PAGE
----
I awoke yesterday to a frantic call from the nearby butcher. “Your car has been hit, come get it!”

I went downstairs and found a massive dent in my roof:

It had even bent the frame of the car:

The butcher told me a pot had come crashing down from the fourth floor of the building. To guard the spot for customers, the butcher usually sets his plastic chair out on the street. If I hadn’t parked there, the pot could have come down on him.

Curiously the roof was all wiped off when I got there. Someone–perhaps the pot owner–had tried to clean up the scene.

But thankfully a nearby barber had seen the whole thing and took this picture:

 Here’s a view of the fourth floor. You can see there are still two plants up there. And there are also plants on the first floor:

The butcher was quite angry because a similar situation happened about a year ago when another pot had come crashing down on the sidewalk in front of his shop.

“Do you want to know how to claim your rights,” he asked, wielding a big knife. “Go to the police. Talk to officer (insert name),” he advised, continuing to carve the giant hanging carcas hanging before him.

So I entered the drab offices of the closest police station, where WWE Wrestling was playing on TV. From the beat up desks and broken, tapped up chairs, soldiers and detectives were constantly walking in and out, smoking and working the phones. A young woman with heels and tight pants strutted in to report a poor Syrian cart-pusher who was “illegally” selling vegetables. He sat in the corner in silence, disheveled and despondent as she filled out a report with the help of a young, muscle-shirt wearing undercover agent who walked around like he owned the place.

I thought it would be my turn when they left but then phone calls began to come in about “a problem” in the restive Kaskas neighborhood. Machine guns were taken out of a cabinet, more phone calls were made and I would have to wait till they got back. In the meantime a junior officer took my driver’s license and registration.

“I’m just reporting this because it’s dangerous,” I explained. “The pot could have killed someone.”

“Oh don’t worry,” the twenty-something officer smiled. “Maybe you lived abroad but in Lebanon our heads are made of steel.”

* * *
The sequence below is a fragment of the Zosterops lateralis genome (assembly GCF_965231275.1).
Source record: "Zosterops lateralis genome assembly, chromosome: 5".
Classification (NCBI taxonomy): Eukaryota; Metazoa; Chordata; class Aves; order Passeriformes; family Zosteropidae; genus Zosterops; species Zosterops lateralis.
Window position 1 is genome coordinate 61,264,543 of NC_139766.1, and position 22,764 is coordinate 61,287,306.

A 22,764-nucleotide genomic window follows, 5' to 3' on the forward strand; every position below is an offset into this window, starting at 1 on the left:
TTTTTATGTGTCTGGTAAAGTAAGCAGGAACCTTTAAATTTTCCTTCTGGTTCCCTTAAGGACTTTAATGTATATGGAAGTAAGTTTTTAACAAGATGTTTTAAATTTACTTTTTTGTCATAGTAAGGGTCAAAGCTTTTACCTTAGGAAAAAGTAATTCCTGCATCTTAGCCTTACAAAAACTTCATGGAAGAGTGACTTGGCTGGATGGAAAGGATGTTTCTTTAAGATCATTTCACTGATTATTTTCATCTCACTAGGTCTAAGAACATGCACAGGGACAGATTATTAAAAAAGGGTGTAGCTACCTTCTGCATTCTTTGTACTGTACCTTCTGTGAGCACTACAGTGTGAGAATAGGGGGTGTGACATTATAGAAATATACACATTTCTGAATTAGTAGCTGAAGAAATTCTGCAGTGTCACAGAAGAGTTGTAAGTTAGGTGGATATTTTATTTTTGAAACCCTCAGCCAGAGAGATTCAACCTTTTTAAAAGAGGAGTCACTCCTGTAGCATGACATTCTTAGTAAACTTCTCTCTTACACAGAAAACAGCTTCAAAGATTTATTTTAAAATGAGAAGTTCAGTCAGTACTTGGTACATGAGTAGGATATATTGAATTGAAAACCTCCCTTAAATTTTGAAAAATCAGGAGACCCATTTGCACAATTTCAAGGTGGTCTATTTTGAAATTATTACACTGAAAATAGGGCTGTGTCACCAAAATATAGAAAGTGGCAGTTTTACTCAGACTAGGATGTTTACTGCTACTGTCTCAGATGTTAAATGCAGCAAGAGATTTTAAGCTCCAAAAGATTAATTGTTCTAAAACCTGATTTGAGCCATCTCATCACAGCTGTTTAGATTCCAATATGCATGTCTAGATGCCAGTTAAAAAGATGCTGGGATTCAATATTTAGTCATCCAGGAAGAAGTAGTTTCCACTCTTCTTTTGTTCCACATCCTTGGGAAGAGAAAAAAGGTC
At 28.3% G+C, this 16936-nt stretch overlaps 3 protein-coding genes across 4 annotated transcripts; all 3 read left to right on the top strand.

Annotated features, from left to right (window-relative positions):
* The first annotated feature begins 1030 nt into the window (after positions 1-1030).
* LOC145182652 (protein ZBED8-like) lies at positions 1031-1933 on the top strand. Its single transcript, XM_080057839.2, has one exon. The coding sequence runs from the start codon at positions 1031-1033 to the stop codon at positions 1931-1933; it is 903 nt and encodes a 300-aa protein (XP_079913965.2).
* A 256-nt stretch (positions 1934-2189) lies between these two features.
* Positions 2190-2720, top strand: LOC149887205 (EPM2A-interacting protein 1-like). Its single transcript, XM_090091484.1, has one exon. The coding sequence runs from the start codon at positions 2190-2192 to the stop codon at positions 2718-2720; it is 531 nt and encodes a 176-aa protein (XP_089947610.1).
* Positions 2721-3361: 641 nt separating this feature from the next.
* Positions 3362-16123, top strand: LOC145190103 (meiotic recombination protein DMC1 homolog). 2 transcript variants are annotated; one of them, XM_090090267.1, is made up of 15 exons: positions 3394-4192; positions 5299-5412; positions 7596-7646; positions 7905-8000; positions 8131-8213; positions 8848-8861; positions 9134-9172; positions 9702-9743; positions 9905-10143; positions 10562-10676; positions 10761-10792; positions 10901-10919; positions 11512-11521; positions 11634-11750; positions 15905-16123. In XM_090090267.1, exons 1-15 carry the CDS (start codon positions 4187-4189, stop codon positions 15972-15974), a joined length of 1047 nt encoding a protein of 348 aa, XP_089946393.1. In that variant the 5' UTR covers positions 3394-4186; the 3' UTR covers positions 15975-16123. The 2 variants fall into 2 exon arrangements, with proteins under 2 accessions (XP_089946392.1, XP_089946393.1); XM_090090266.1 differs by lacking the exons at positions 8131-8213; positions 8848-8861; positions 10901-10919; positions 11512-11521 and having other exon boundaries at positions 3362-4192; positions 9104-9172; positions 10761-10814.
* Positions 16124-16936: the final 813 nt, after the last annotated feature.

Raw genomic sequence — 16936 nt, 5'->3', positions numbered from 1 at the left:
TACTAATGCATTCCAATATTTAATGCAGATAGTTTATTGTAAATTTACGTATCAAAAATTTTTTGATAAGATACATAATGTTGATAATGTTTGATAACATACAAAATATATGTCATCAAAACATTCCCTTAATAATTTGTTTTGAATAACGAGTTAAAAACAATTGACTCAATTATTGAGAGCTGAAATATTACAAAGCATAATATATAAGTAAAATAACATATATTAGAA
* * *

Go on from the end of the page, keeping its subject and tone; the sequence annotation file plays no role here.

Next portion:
Suddenly a new wave of officers began to pour in, speaking on phones about KFC illegally parking their delivery motorcycles on the sidewalk. Who’s jurisdiction was it? They argued and I continued to wait.

“Can I just leave my number and you call me when you are ready?”

“We can’t let you leave,” the young officer said soberly. “It’s forbidden to leave when a background check is being run.”

“Enshallah you don’t have a record,” he said with a wink.

Apparently you can’t just complain about something dangerous to the police in Lebanon, you have to file charges and begin court action. It’s presented as a major hassle–one detective even told me to forget the whole thing. “What is it going to cost you after insurance, a hundred bucks? I’ll give you a hundred bucks!” But I insisted.

So a couple hours later, he walked with me to the house of the man with the pots. An old man about 70 years old wearing pajamas answered. After much haggling I agreed to drop charges so long as he removed the plants and agreed to pay the bill. (The officer merely asked him to remove the plants–he did not ask to witness said removal.)

But because we had opened a case, we both would have to go back down to the station for paperwork. We watched the officer hand write what seemed a colossal two-page essay on the events, pausing intermittently to fix three pieces of carbon paper shoved in between. The old man began to tell me how we were neighbors and should be friends. In my mind I wondered why he had cleaned up the crime scene without leaving a note or number.

Before this, the officer had offered us his falafel sandwich. It was now 5PM. “Lunch,” I asked. “Breakfast” he replied.

***

Was justice served? I spent the whole day inhaling smoke, waiting around a broken police station and ultimately upsetting an old man. Some of the officers didn’t seem particularly moved by my case but action can take place if you push hard enough.

Still, the balconies of Beirut are full of pots. So you might want to be careful where you walk, especially on windy days.

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Habib Battah
Habib Battah is an investigative journalist and founder of the news site beirutreport.com. Battah has covered Lebanon and the Middle East for over 15 years and teaches journalism and media studies at the American University of Beirut. He is a contributor to Monocle, The Guardian, BBC World, Al Jazeera and others, a former fellow at the Reuters Institute for the Study of Journalism at Oxford University and two-time recipient of the Samir Kassir Press Freedom Award. Battah's investigative work was recently recognized for outstanding local reporting by the Columbia University Oakes Award for Environmental Reporting. Battah earned a B.A. in Journalism from the University of Texas at Austin and an M.A. in Near East Studies and Journalism from New York University.

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